During fall 2017, the Kansas City area's six public library systems join together for a community-wide reading and discussion of Tim O'Brien's seminal work about the Vietnam War, The Things They Carried.
The local edition of the 2017 National Endowment for the Arts (NEA) Big Read offers programs exploring veterans' war experiences, music of the period, Hollywood's handling of the war, comparisons of 1960s protests with present-day movements, writing about war, civil rights, and the era's cultural and political legacy. The initiative also coincides with the premiere of the PBS documentary series The Vietnam War, directed by Ken Burns and Lynn Novick.
The Big Read KC offers special events, book conversations, film screenings and presentations, community activities, and more. You can also find more regional programming at bigreadkc.org.
About the Book
Tim O'Brien's The Things They Carried is considered one of the finest books about the Vietnam War. Far from a combat story of pride and glory, it is a compassionate tale of the American soldier, brimming with raw honesty and thoughtful reflection.
The book's narrator follows a platoon of infantrymen through the jungles of Vietnam. We see them trudge through the muck of a constant downpour, get hit by sniper fire, pull body parts out of a tree, laugh while they tell their stories to one another, and fall silent when faced with making sense of it all—both in the moment and twenty years later.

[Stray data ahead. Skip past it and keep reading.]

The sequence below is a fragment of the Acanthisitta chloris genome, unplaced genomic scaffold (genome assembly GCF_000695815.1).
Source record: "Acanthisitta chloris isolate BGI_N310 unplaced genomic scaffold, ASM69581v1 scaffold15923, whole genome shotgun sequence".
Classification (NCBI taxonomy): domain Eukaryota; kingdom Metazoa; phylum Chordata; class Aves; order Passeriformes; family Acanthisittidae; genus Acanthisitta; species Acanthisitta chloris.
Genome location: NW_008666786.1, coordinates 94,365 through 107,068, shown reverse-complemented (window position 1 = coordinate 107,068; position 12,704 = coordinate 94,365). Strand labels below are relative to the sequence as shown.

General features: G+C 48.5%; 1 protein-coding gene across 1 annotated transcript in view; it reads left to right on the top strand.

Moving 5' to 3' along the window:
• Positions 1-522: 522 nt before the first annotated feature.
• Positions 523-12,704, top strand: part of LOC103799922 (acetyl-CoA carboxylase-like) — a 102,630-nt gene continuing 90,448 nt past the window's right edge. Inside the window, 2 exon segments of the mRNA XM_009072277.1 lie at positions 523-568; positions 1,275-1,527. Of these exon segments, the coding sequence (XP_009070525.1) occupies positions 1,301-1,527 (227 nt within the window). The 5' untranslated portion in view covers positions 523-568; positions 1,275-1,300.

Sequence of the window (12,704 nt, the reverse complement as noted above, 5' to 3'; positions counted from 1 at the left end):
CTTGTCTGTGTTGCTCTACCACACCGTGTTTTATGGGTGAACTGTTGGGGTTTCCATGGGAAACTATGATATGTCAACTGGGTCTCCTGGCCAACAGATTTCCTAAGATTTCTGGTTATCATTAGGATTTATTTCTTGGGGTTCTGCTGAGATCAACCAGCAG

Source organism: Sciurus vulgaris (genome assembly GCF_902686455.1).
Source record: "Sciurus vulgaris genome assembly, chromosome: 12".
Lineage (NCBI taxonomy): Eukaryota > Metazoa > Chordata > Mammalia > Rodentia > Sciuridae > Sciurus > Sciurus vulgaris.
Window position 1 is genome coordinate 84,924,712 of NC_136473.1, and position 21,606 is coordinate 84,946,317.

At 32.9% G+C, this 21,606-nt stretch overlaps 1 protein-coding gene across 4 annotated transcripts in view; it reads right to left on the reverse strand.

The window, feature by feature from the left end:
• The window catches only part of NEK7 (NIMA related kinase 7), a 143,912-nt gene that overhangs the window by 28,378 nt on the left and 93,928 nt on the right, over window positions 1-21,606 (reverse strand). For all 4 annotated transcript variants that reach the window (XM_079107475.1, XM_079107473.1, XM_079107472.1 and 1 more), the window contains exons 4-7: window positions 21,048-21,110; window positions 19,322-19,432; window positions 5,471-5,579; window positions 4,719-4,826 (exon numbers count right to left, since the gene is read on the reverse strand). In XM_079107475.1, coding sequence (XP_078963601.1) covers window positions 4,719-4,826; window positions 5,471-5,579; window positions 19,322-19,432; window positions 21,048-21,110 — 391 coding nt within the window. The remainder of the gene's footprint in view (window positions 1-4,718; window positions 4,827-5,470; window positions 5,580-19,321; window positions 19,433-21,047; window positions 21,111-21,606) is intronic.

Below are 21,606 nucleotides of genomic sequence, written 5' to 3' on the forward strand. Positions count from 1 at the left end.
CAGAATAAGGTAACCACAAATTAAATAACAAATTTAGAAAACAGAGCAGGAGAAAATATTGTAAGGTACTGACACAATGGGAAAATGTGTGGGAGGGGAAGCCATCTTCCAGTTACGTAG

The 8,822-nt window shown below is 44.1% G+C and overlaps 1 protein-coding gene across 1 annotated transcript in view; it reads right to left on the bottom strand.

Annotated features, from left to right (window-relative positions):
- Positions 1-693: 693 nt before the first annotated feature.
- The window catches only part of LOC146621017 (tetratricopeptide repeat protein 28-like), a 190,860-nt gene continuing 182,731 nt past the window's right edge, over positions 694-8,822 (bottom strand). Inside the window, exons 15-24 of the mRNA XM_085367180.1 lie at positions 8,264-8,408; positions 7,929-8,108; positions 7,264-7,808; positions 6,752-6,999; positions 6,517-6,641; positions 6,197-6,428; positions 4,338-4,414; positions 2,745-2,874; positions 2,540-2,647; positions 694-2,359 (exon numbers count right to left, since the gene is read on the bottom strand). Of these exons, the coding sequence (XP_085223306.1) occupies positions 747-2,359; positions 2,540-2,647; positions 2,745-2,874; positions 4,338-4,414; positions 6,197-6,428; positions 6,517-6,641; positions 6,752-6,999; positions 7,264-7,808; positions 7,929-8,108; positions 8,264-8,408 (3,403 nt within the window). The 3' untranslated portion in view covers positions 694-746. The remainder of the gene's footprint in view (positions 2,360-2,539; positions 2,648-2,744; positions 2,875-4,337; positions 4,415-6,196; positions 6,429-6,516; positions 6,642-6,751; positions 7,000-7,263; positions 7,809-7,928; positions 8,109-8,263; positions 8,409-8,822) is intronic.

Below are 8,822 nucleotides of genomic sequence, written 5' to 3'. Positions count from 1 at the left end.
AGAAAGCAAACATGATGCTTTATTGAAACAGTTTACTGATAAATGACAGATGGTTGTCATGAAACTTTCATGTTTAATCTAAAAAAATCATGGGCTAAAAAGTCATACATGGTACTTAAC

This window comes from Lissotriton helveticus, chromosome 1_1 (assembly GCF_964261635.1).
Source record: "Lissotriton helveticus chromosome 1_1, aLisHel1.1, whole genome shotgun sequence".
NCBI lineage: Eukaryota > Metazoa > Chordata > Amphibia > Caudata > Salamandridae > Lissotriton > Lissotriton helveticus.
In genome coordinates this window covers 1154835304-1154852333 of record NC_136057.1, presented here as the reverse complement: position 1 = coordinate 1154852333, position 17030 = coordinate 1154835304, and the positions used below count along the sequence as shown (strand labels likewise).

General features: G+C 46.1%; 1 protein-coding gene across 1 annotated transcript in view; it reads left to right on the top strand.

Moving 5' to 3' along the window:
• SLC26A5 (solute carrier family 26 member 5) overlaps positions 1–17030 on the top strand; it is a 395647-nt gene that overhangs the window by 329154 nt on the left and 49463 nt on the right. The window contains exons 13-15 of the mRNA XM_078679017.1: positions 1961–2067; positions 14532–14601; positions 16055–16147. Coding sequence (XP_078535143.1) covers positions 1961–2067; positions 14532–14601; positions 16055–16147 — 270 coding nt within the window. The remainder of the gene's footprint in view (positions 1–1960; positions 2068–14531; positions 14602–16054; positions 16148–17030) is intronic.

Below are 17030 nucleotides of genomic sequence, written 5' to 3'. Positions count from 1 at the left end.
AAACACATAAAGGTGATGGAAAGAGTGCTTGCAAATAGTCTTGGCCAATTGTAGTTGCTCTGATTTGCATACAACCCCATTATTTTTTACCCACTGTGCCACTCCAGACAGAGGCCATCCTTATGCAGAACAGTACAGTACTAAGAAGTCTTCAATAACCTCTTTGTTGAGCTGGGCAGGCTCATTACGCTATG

The Things They Carried is not just a tale of war, and the book's themes are no less relevant today than they were decades ago. This award-winning work is a brutal, sometimes funny, often profound narrative about the human heart—how it fares under pressure and what it can endure.
About the Author
Raised in a small prairie town, Worthington, in southern Minnesota, Tim O'Brien attended Macalester College in St. Paul. He earned good grades, became student body president, and occasionally attended peace vigils and protests against the burgeoning war in Vietnam. Upon graduating in 1968 with a B.A. in political science, he thought of becoming a writer—inspired in part by his father's personal accounts of World War II battles at Iwo Jima and Okinawa, which were published in The New York Times.
Then he got his Army draft notice. O'Brien served a 13-month tour of duty in 1969-70 as a foot soldier with the 46th Infantry in Quang Ngai province, returning home with a Purple Heart after being hit by shrapnel in a grenade attack.
He first wrote about his war experience in a memoir, If I Die in a Combat Zone, Box Me Up and Ship Me Home, published in 1973 while he was pursuing graduate studies in government at Harvard University. O'Brien spent a year as a national affairs reporter for The Washington Post, then turned fulltime to writing books. The Things They Carried, released in 1990, was his third about the Vietnam War and made him a finalist for the Pulitzer Prize (won in 1991 by John Updike's Rabbit At Rest).
O'Brien, 70, now lives in Austin, Texas, and teaches creative writing at Texas State University.
2017 Big Read KC Partners and Sponsors
Official media partner:
KCPT - Kansas City PBS
Additional program funding provided through a partnership with the Missouri Humanities Council.